(Photo: iStock)
(Photo: iStock)

Decoding income tax exemptions

  • EET stands for exempt-exempt-taxable where an investor can receive two exemptions on investments
  • The last exempt implies that lump sum amount received at the time maturity or withdrawal is tax-free

EXEMPT, EXEMPT, EXEMPT

EEE means exempt-exempt-exempt and specifies three kinds of exemptions in taxes. “Exempt 1 means an investment qualifies for deduction and a part of the annual income, which is equal to the investment amount, is not taxable. Exempt 2 means the income on investments is exempted. Exempt 3 implies withdrawal of money from investment is tax neutral," said Rajat Mohan, founder, AMRG Associates. “Investment instruments falling under Exempt 2 are employee provident fund and public provident fund," said Ashok Shah, partner, NA Shah Associates.

EXEMPT, EXEMPT, TAXED

EET stands for exempt-exempt-taxable where an investor can receive two exemptions on investments. “The first exempt implies that an investment qualifies for exemption. The second implies returns such as dividend and interest during holding period is also tax-free. But taxable implies that lump sum amount received at the time maturity or withdrawal is taxable," said Shah. Equity-linked savings scheme (ELSS) is an example of EET. “An ELSS comes with a statutory lock-in period of three years and qualifies for a tax exemption under I-T Act which allows an exemption till 1.5 lakh," said Mohan.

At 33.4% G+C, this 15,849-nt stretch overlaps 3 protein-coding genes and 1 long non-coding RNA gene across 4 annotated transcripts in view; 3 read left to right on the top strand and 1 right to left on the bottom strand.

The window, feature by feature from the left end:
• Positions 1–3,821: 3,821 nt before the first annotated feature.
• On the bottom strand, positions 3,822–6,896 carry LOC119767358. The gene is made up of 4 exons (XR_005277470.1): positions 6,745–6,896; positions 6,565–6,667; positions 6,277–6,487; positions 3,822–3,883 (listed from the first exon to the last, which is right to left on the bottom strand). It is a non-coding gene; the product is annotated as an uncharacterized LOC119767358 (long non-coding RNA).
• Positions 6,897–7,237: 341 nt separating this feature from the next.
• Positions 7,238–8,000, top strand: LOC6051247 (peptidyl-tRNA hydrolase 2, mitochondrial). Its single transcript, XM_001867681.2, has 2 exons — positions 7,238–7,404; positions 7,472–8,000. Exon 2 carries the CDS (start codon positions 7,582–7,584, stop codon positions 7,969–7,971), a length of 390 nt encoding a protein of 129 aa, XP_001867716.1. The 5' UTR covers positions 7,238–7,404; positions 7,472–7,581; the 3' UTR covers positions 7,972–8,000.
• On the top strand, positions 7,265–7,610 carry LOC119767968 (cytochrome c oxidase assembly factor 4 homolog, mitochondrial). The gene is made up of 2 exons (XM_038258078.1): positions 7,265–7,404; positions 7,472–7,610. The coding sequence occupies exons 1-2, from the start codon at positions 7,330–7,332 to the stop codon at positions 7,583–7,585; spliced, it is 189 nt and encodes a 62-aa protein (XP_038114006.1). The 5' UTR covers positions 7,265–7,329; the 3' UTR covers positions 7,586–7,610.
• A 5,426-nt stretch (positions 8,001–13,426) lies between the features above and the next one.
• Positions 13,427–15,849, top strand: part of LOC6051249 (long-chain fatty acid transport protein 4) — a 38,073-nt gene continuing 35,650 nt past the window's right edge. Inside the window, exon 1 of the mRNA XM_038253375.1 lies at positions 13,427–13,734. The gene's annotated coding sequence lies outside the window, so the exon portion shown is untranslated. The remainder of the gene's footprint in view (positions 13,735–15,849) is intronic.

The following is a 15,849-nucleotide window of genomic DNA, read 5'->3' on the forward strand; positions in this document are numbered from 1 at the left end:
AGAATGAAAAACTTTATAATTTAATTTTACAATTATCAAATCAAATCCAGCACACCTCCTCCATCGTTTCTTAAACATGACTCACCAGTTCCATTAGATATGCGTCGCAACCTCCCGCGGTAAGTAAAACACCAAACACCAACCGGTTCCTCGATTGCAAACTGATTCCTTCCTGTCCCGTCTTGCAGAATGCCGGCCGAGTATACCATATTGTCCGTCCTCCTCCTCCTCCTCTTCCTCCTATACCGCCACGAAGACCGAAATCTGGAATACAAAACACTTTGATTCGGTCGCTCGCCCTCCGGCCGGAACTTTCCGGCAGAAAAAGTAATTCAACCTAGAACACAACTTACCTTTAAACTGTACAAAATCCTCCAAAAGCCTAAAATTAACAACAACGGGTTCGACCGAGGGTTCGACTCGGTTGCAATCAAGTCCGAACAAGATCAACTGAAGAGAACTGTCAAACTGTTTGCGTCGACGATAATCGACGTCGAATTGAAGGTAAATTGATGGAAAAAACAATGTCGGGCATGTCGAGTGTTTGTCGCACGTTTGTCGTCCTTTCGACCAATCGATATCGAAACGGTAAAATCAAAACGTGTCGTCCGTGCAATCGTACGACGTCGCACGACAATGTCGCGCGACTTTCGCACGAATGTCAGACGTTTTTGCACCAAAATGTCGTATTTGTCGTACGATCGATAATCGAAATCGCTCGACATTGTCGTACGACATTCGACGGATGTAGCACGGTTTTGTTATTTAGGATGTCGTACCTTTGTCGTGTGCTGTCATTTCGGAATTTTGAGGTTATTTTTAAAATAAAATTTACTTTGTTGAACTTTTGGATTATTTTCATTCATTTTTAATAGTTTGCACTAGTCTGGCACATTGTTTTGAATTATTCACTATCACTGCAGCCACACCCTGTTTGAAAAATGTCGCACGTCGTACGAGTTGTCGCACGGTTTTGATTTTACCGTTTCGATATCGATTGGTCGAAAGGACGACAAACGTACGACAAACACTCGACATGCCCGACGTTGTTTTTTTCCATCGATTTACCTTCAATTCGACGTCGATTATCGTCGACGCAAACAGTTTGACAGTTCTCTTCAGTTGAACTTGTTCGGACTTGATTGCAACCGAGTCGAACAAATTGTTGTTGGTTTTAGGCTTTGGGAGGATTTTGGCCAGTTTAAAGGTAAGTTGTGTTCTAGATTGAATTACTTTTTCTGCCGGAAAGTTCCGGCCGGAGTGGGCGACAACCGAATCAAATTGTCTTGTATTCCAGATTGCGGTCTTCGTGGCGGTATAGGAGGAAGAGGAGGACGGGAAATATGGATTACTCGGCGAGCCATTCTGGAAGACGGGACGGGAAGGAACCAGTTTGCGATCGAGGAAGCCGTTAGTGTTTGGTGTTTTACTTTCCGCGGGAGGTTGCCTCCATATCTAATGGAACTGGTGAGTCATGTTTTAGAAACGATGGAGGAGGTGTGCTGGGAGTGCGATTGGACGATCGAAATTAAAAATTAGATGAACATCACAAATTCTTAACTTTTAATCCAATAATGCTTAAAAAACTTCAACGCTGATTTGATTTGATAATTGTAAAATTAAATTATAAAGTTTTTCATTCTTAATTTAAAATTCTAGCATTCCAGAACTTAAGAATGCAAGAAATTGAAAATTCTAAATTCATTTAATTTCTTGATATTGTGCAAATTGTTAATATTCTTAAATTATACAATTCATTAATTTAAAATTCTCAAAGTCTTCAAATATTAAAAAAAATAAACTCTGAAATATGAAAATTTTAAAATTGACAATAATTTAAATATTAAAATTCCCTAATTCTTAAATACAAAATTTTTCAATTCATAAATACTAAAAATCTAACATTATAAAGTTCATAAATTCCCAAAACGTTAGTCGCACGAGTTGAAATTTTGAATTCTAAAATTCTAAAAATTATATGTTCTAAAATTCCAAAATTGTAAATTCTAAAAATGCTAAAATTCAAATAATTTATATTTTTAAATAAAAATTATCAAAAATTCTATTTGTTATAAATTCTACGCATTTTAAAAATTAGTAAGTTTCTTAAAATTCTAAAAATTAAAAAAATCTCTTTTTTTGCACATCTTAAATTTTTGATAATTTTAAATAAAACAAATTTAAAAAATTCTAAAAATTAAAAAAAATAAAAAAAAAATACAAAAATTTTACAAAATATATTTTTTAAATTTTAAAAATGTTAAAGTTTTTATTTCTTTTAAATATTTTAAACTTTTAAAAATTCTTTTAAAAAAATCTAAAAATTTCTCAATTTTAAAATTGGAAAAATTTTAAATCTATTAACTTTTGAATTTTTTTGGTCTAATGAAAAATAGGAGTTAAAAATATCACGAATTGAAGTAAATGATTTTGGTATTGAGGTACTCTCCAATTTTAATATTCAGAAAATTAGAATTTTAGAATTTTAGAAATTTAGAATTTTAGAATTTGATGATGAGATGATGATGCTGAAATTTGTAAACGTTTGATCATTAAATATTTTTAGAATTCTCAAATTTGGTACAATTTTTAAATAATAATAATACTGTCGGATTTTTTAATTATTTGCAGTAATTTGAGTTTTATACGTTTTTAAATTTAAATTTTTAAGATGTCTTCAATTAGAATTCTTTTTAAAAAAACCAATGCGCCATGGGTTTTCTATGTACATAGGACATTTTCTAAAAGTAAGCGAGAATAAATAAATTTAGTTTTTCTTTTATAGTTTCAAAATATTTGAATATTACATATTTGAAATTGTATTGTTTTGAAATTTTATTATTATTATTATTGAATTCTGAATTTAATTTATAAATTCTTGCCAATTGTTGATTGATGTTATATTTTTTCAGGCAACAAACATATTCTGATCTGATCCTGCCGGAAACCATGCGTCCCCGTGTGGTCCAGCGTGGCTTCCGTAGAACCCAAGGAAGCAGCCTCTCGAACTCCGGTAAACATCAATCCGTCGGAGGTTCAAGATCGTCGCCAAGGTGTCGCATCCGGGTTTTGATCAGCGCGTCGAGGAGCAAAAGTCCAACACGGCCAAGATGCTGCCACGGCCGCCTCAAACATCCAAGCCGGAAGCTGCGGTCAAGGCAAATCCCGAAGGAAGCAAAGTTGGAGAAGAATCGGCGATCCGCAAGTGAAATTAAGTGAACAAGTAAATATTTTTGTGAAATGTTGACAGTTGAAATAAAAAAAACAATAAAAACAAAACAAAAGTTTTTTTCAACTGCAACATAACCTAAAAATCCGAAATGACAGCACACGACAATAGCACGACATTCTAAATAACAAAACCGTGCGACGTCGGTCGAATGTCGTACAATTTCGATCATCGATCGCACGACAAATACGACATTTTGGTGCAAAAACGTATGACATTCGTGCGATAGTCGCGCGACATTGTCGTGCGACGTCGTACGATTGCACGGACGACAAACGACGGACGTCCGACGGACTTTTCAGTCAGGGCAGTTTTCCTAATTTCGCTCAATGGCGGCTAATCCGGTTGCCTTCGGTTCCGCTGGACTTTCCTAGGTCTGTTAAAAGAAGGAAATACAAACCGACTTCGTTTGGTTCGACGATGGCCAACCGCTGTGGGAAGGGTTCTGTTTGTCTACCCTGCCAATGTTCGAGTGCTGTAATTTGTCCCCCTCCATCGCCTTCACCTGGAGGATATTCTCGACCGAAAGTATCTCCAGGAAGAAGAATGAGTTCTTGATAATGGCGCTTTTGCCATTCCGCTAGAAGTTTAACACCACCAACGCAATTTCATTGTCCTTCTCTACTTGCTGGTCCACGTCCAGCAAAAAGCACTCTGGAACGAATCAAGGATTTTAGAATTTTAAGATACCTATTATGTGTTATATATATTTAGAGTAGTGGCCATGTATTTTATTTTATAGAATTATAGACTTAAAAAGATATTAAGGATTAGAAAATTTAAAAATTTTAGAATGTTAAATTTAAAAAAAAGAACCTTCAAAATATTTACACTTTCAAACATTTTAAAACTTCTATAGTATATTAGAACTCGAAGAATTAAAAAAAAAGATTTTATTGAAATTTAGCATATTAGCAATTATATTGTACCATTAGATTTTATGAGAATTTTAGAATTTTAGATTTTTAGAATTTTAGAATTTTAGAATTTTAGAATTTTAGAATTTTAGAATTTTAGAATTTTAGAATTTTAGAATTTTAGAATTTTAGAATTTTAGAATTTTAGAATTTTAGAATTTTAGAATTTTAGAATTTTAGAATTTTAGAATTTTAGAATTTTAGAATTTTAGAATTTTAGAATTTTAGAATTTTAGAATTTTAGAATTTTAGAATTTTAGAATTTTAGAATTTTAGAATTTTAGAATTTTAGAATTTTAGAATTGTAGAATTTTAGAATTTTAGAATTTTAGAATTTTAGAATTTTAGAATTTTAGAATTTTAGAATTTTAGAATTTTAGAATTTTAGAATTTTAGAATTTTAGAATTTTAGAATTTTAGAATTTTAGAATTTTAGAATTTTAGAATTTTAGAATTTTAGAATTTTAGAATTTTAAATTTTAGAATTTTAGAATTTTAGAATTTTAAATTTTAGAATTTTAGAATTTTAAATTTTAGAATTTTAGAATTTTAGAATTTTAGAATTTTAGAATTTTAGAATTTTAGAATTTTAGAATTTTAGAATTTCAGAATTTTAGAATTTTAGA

EXEMPT, TAXED, EXEMPT

“The first exempt implies investment qualifies for exemption. The term taxable implies return during holding period is taxable. The last exempt implies that lump sum amount received at the time maturity or withdrawal is tax-free. Normally, tax-saving five-year fixed deposit falls under this category, where an investment qualifies for exemption, interest income is taxable and maturity is exempt," said Shah. Another example in this category are the national saving schemes. These are eligible for tax deduction under section 80C of the Income-tax Act.

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